Rating the performance of UK grant-making foundations on their accountability, transparency and diversity

Anything that looks to improve the practices of foundations is A Good Thing in my book, so I was really interested to read about this new piece of work which will rate the performance of UK grant-making foundations on their accountability, transparency and diversity, being led by Friends Provident Foundation. I also appreciate that they are looking for input, so I guess this blog post is mine. I will do the survey, but wanted to share openly too because … transparency!

These are the things I’d like to see, based on my personal experience of being a grant seeker and a grant maker.

Share who you hire as consultants and the process by which you’ve recruited them.

Share who you have ‘coffees’ with.

Share what training and development your staff have each year.

Share your recruitment practices.

Share what you mean by diversity and then how you work with it.

And then other things that feel important to this work are -

The background text talks about people who are traditionally not present in positions of power” and I’d like to see some more nuance brought to this. There are other reasons people aren’t present in positions of power that are not identity related — and instead are determined by what we value, what we feel reassured by, our appetite for risk — and more.

The background text also talks about “some foundations under-investing in certain types of organisations and movements” and that they “do not always reflect the population as a whole.” I know this is unlikely to be a popular view but can we also make sure that includes the outliers, the innovators, the risk-takers? These folk might be the same people that get labelled as ‘the most marginalised’ or the most ‘unrepresented’ but they definitely aren’t always. I see funders (as they should be) paying much more attention to those that are marginalised through an identity lens, but not considering anywhere near enough some of the people who are really breaking new ground and just aren’t on the radar of more traditional or out-of-date foundations.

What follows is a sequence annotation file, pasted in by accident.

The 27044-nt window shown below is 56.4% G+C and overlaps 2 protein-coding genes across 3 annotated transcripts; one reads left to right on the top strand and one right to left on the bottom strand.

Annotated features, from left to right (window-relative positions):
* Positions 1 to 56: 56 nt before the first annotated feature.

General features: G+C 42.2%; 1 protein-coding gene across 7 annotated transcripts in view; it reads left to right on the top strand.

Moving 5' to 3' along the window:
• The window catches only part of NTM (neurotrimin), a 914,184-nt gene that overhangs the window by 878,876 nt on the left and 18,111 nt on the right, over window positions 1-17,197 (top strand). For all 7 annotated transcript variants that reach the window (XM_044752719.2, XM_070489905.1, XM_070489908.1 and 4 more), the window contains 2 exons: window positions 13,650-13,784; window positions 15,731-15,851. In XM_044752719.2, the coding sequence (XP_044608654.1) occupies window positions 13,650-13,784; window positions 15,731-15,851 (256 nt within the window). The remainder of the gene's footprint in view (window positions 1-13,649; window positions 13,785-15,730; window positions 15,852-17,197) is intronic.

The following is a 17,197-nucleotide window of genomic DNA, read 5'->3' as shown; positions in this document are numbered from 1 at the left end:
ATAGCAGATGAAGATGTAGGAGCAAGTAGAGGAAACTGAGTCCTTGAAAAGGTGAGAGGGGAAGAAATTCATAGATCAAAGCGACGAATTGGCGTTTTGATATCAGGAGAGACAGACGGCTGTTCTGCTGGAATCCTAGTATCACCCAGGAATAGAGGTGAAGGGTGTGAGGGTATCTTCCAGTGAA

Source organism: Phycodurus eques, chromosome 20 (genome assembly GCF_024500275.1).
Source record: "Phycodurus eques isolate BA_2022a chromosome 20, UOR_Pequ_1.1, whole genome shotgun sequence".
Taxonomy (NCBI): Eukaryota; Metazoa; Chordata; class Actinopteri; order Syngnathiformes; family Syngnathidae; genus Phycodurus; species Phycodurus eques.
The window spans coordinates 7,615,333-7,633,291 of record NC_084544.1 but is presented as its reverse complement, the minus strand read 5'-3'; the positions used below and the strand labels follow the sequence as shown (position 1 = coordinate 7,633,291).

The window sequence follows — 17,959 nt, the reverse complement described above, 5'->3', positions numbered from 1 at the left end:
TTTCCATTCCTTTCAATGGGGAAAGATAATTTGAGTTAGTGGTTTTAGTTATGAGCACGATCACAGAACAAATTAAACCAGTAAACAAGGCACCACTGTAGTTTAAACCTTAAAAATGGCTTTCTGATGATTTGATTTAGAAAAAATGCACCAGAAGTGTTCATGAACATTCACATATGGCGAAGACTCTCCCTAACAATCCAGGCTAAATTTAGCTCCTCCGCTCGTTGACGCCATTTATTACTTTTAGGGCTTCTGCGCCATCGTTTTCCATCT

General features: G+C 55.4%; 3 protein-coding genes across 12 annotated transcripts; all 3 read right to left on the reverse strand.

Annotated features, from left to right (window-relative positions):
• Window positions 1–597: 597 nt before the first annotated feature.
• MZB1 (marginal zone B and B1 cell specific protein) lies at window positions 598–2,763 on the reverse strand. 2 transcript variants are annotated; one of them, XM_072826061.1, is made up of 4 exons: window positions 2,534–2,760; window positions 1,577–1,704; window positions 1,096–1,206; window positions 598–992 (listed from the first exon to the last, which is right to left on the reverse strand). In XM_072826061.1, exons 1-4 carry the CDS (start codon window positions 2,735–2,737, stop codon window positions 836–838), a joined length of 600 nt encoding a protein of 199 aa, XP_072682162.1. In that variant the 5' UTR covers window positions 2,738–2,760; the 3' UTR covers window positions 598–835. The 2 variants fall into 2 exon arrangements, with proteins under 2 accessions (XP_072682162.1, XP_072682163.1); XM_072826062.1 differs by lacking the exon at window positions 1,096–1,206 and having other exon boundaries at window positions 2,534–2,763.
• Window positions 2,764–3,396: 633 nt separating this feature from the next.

The background text talks about it being “time for a new conversation on who they fund and what they fund.” Can we also include how they fund to please? And if we are making funders accountable for their practices — are we sure we know what good looks like? I don’t just want reform and modernism, I want radical, regenerative, system-shifting ambitions. This links to a blog I wrote last week.

I loved seeing broader society acknowledged in this line “charity effectiveness and responsibility are based on transparency and accountability to those they support, and to society more widely” and wonder if this blog, a critique of user-centred design and how it fails to be accountable, might be useful for thinking through some different layers, levels or scales of accountability.

Lastly, I would look at this thread — a question I posed to Sonja when she was doing a session with my team, and the many responses may help with considering what accountability means in complexity.

There’s obviously lots of stuff I haven’t mentioned because it’s already in there.

Deputy Director at National Lottery Community Fund, Co-founder of the Point People, Policy Fellow IIPP, Founder Stewarding Loss, International Futures Forum.